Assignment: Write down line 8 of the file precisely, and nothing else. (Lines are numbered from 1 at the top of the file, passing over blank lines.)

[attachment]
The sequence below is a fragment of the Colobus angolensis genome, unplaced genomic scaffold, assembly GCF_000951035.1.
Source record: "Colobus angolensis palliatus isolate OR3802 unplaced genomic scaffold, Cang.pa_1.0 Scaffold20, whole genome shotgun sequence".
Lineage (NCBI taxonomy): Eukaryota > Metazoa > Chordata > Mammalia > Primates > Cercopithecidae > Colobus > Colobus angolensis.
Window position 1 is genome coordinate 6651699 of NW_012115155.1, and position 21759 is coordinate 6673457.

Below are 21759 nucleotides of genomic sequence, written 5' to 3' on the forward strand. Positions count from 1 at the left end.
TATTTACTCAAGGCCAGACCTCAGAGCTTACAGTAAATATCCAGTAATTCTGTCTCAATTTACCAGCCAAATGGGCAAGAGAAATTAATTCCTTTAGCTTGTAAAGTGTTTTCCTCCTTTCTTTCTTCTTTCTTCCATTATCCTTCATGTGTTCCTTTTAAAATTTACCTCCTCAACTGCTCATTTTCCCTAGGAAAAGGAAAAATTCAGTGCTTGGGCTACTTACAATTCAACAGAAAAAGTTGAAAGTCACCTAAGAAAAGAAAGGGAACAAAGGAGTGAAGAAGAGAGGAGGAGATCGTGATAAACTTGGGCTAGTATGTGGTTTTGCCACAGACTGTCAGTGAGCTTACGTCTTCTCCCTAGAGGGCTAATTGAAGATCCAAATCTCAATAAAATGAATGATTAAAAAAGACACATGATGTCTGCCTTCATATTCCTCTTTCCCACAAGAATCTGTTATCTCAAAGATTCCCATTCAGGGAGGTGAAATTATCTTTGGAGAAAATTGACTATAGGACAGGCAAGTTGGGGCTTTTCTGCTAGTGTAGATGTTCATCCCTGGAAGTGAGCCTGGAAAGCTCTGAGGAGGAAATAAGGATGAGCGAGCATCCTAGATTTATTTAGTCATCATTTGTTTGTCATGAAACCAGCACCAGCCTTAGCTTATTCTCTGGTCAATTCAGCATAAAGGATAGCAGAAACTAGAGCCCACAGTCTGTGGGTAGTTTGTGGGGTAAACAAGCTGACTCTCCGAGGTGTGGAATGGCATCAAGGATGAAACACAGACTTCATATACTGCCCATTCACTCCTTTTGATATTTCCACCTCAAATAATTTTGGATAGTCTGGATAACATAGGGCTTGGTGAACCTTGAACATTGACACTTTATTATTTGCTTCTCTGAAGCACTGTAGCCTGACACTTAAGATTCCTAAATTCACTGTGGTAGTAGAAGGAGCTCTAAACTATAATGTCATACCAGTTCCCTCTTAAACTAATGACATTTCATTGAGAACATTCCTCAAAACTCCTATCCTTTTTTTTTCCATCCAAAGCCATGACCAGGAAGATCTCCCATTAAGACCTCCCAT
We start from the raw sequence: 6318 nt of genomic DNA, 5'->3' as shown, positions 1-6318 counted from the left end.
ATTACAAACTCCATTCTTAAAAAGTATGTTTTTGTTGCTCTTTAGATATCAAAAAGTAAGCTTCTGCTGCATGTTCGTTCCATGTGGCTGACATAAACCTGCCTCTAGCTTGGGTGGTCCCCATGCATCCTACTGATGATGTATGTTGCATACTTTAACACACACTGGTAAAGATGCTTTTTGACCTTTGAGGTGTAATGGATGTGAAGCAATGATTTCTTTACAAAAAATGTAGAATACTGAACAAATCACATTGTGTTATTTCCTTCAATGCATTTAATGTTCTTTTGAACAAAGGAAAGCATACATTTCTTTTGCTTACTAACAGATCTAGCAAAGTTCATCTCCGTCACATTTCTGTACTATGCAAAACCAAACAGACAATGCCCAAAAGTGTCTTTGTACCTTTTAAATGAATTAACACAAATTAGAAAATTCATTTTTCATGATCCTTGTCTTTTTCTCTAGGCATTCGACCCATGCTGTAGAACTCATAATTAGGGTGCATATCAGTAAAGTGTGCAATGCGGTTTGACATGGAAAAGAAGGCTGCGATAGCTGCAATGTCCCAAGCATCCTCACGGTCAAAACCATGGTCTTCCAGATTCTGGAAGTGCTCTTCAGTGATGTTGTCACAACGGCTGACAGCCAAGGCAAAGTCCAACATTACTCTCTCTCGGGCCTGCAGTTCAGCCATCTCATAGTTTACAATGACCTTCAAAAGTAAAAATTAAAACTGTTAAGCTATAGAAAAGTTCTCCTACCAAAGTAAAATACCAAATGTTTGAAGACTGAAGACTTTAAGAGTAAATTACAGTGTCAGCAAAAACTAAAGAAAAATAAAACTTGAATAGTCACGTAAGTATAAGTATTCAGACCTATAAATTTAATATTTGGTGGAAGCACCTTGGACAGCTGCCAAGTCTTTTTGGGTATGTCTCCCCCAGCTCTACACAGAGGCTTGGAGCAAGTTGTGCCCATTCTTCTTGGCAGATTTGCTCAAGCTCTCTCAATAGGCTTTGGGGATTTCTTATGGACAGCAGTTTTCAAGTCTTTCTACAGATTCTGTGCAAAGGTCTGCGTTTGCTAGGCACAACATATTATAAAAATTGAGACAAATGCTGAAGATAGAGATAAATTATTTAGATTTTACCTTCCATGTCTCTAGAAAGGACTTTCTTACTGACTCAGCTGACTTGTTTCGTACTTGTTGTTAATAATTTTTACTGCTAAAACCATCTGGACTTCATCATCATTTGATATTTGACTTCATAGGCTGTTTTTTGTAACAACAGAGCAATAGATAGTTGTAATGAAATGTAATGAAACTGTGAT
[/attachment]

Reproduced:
ATTACAAACTCCATTCTTAAAAAGTATGTTTTTGTTGCTCTTTAGATATCAAAAAGTAAGCTTCTGCTGCATGTTCGTTCCATGTGGCTGACATAAACCTGCCTCTAGCTTGGGTGGTCCCCATGCATCCTACTGATGATGTATGTTGCATACTTTAACACACACTGGTAAAGATGCTTTTTGACCTTTGAGGTGTAATGGATGTGAAGCAATGATTTCTTTACAAAAAATGTAGAATACTGAACAAATCACATTGTGTTATTTCCTTCAATGCATTTAATGTTCTTTTGAACAAAGGAAAGCATACATTTCTTTTGCTTACTAACAGATCTAGCAAAGTTCATCTCCGTCACATTTCTGTACTATGCAAAACCAAACAGACAATGCCCAAAAGTGTCTTTGTACCTTTTAAATGAATTAACACAAATTAGAAAATTCATTTTTCATGATCCTTGTCTTTTTCTCTAGGCATTCGACCCATGCTGTAGAACTCATAATTAGGGTGCATATCAGTAAAGTGTGCAATGCGGTTTGACATGGAAAAGAAGGCTGCGATAGCTGCAATGTCCCAAGCATCCTCACGGTCAAAACCATGGTCTTCCAGATTCTGGAAGTGCTCTTCAGTGATGTTGTCACAACGGCTGACAGCCAAGGCAAAGTCCAACATTACTCTCTCTCGGGCCTGCAGTTCAGCCATCTCATAGTTTACAATGACCTTCAAAAGTAAAAATTAAAACTGTTAAGCTATAGAAAAGTTCTCCTACCAAAGTAAAATACCAAATGTTTGAAGACTGAAGACTTTAAGAGTAAATTACAGTGTCAGCAAAAACTAAAGAAAAATAAAACTTGAATAGTCACGTAAGTATAAGTATTCAGACCTATAAATTTAATATTTGGTGGAAGCACCTTGGACAGCTGCCAAGTCTTTTTGGGTATGTCTCCCCCAGCTCTACACAGAGGCTTGGAGCAAGTTGTGCCCATTCTTCTTGGCAGATTTGCTCAAGCTCTCTCAATAGGCTTTGGGGATTTCTTATGGACAGCAGTTTTCAAGTCTTTCTACAGATTCTGTGCAAAGGTCTGCGTTTGCTAGGCACAACATATTATAAAAATTGAGACAAATGCTGAAGATAGAGATAAATTATTTAGATTTTACCTTCCATGTCTCTAGAAAGGACTTTCTTACTGACTCAGCTGACTTGTTTCGTACTTGTTGTTAATAATTTTTACTGCTAAAACCATCTGGACTTCATCATCATTTGATATTTGACTTCATAGGCTGTTTTTTGTAACAACAGAGCAATAGATAGTTGTAATGAAATGTAATGAAACTGTGAT